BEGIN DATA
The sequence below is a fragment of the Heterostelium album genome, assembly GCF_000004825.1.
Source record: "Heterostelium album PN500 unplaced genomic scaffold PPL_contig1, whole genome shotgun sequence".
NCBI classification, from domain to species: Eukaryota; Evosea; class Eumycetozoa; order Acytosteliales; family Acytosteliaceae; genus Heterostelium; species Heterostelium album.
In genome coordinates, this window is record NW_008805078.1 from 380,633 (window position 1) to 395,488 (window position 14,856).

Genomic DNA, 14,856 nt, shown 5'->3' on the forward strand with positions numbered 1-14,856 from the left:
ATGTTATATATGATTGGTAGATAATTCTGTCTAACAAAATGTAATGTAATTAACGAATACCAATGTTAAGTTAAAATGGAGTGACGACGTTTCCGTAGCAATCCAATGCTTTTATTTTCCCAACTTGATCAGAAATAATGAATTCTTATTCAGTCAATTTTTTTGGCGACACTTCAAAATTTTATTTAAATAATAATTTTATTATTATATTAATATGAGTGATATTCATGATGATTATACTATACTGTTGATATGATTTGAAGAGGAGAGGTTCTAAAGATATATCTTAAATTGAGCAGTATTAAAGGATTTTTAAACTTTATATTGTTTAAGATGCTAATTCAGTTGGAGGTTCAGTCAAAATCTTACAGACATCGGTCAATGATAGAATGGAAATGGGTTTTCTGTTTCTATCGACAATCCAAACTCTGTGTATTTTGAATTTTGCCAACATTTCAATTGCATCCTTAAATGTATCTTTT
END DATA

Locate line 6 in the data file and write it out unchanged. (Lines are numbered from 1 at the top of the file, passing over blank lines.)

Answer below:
ATGTTATATATGATTGGTAGATAATTCTGTCTAACAAAATGTAATGTAATTAACGAATACCAATGTTAAGTTAAAATGGAGTGACGACGTTTCCGTAGCAATCCAATGCTTTTATTTTCCCAACTTGATCAGAAATAATGAATTCTTATTCAGTCAATTTTTTTGGCGACACTTCAAAATTTTATTTAAATAATAATTTTATTATTATATTAATATGAGTGATATTCATGATGATTATACTATACTGTTGATATGATTTGAAGAGGAGAGGTTCTAAAGATATATCTTAAATTGAGCAGTATTAAAGGATTTTTAAACTTTATATTGTTTAAGATGCTAATTCAGTTGGAGGTTCAGTCAAAATCTTACAGACATCGGTCAATGATAGAATGGAAATGGGTTTTCTGTTTCTATCGACAATCCAAACTCTGTGTATTTTGAATTTTGCCAACATTTCAATTGCATCCTTAAATGTATCTTTT